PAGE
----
I've been working on building a homemade camera slider system to make time lapse photos, and I needed a way to trigger my camera (a Sony a6100) to start taking photos at the same time that my slider starts moving. My slider is driven by an ESP32 microcontroller and has a web interface to setup and run automations. This left me with a few options to control my camera:
- Emulate an IR camera remote
- Emulate a Bluetooth LE camera remote
- Use Sony's HTTP based Camera API/SDK
I tried the IR approach first because it was super simple and well documented. Unfortunately after building a test circuit with a spare IR I took out of an old remote, I discovered that while most Sony a6000 series cameras support IR, some newer ones like my a6100 do not. Whoops.
Next I looked at the Camera's API. Sony has two versions of a SDK for developing apps that control its cameras. A deprecated one and a newer beta one. Both are pretty poorly documented. Neither are listed as supporting my specific camera model, but Sony's own applications that presumably use the same APIs work with the a6100, so it seemed worth a shot.
To test I enabled smartphone based remote control in my camera's settings, and connected my laptop to the camera's WiFi Access Point it creates. From there after figuring out the cameras IP and API port using the documented Simple Service Discovery Protocol (SSDP) approach.
Once I had the API base URL I could easily used Postman to snap a shot with one weird caveat. For whatever reason the camera will ignore requests to take a photo 2/3 of the time if you don't first ask it to focus. If you send it those two commands in short succession, it will snap a shot, and even provide you with a URL to download the picture it just too.
This looked like a pretty good approach until I tried to get my camera to connect to my home WiFi instead of operating in Access Point mode. As best I can tell, the a6100 will only remain connected to a WiFi network if it is placed in "Send to Computer" mode, where it pushes photos to a desktop Sony app, and cannot take pictures. Since my microcontroller in my camera slider can't be connected to two networks at once, I need another solution unless I want to rewrite the slider to be controlled over bluetooth and build some app to use that instead of a browser.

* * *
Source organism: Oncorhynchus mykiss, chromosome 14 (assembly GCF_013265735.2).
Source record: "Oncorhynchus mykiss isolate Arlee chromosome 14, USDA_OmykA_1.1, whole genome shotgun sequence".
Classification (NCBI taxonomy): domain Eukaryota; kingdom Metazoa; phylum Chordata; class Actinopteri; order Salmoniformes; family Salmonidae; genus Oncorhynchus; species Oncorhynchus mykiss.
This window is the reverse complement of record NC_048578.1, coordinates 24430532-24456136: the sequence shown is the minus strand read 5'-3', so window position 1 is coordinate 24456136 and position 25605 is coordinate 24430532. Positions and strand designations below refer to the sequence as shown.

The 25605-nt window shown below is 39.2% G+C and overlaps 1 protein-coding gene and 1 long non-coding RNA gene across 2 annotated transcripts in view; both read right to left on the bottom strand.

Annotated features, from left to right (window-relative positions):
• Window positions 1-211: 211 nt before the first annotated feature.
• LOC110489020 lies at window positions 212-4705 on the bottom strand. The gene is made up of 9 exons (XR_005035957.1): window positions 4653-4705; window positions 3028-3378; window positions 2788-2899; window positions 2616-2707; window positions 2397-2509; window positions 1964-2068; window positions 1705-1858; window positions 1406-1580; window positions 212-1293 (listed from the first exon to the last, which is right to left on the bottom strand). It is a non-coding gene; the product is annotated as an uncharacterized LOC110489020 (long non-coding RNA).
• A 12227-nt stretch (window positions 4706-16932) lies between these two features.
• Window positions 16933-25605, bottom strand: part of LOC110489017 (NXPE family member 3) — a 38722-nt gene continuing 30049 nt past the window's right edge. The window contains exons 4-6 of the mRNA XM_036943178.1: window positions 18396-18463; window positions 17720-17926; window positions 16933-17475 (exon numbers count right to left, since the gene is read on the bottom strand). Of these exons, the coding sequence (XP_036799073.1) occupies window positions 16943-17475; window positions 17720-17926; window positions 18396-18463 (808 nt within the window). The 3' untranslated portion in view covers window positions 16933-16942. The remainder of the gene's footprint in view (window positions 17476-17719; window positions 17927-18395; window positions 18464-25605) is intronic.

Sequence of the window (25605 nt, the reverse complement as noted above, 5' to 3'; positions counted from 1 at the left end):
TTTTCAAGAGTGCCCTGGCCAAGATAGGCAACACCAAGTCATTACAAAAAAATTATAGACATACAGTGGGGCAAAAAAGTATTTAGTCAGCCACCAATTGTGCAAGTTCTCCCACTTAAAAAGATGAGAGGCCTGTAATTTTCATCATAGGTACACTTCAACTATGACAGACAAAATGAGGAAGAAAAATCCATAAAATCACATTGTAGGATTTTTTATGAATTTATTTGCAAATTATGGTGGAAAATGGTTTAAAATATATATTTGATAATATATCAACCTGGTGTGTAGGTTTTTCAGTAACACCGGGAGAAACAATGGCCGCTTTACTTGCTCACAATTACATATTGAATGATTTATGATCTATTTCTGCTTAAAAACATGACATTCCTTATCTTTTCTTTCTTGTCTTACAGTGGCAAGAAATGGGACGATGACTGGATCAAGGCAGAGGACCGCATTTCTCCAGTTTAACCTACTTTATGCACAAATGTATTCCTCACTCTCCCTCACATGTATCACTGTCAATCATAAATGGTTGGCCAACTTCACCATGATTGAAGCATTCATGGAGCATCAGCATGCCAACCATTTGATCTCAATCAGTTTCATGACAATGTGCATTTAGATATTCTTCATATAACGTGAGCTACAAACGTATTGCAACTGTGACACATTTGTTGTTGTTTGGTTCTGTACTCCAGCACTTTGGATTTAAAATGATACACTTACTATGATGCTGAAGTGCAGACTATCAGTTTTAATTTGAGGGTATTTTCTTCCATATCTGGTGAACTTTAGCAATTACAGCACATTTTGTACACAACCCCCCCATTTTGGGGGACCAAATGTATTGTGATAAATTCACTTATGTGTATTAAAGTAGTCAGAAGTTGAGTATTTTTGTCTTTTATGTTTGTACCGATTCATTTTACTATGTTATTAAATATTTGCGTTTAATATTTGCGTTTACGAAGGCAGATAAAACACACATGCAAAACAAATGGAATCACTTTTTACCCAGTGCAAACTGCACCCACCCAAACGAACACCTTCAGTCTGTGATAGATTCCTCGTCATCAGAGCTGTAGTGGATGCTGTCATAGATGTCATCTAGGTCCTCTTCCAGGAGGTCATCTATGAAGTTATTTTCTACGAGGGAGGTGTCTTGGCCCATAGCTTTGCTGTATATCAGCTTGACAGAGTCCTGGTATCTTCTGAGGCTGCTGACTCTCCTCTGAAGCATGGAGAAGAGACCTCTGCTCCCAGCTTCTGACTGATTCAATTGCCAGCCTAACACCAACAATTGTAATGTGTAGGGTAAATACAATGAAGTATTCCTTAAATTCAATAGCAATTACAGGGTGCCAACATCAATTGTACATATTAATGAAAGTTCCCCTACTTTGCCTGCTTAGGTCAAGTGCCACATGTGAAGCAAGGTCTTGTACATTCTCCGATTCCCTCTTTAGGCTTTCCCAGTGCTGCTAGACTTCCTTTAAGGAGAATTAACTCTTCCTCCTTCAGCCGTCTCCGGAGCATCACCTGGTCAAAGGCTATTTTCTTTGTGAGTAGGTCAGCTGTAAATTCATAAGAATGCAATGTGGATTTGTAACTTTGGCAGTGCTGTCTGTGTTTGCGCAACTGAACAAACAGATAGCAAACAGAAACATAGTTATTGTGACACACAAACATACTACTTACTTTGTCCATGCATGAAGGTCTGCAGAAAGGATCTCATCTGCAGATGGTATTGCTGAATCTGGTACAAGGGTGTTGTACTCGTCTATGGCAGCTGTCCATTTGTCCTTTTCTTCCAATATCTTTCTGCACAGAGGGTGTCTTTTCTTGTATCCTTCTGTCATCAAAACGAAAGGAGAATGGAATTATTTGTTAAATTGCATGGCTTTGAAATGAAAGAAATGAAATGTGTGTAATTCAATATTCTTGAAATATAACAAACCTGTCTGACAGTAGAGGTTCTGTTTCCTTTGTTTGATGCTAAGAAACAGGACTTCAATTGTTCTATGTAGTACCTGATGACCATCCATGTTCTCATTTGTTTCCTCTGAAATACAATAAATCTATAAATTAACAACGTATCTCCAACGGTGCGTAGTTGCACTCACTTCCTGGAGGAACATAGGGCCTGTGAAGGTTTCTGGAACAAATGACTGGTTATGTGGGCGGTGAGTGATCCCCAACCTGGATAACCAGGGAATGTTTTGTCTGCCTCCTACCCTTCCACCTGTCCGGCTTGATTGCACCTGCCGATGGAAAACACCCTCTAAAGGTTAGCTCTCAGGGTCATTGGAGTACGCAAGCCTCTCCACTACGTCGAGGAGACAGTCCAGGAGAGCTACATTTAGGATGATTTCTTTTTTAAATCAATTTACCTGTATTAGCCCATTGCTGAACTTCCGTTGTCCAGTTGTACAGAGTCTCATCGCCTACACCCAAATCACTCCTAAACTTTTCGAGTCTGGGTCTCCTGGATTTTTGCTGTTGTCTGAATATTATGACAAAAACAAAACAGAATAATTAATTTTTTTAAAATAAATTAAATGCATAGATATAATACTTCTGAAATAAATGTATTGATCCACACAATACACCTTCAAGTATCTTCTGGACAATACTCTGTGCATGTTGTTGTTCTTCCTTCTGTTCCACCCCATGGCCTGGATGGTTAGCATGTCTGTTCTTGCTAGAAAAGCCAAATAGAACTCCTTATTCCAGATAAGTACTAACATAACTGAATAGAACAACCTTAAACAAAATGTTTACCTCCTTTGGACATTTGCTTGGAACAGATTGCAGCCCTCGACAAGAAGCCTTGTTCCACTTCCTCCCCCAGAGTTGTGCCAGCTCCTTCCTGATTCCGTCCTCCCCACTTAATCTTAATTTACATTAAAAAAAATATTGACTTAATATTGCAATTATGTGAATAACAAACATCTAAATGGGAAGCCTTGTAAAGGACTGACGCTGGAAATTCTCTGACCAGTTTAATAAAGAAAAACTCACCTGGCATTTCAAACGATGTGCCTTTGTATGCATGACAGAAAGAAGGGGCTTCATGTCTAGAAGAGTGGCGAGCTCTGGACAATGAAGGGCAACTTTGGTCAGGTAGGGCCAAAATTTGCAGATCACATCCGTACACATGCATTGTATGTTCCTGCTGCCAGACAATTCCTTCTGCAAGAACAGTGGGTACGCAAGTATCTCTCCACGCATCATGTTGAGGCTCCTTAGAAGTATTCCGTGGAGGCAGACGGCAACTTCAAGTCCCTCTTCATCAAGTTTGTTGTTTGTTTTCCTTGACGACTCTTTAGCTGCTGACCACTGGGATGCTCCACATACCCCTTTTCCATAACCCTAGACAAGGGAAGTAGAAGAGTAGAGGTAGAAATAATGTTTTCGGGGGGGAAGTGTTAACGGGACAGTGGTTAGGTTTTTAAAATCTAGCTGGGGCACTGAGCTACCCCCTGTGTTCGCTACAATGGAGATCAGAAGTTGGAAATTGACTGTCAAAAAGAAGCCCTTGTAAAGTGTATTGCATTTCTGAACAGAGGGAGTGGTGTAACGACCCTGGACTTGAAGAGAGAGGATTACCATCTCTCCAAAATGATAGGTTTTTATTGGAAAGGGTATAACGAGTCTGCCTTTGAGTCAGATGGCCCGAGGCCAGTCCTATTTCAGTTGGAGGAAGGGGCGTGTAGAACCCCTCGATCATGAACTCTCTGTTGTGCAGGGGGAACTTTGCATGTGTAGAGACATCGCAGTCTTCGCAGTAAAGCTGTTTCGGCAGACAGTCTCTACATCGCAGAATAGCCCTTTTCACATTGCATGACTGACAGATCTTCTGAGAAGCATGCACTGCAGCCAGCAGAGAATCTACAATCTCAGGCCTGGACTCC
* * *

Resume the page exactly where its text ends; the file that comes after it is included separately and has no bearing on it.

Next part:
With the other two control methods off the table, that leaves Bluetooth. Sony sells a Bluetooth Low Energy remote (the RMT-P1BT) that works with it's Bluetooth enabled cameras, but provides no documentation of the interface. Using a BLE app on my phone I can look at the services and characteristics the camera exposes which is a good start. One service in particular is of particular interest,
8000-ff00-ff00-ffffffffffffffffffff, this service has a notification characteristic that when you subscribe to it gives you a unique ID back for ever button you press on the camera body. It has a writable characteristic as well. Unfortunately simply sending back the notification values to the write characteristic doesn't seem to do anything.
I saw that the Sony Android app does have a bluetooth intent declared even though it looks like it mostly uses the WiFi SDK to control the camera. I tried decompiling the APK and looking through the source for any info, and while it does have a class that handles some BLE communication, it seems to be there solely as a way to aid in discover and paring the WiFi to the camera using other BLE services. The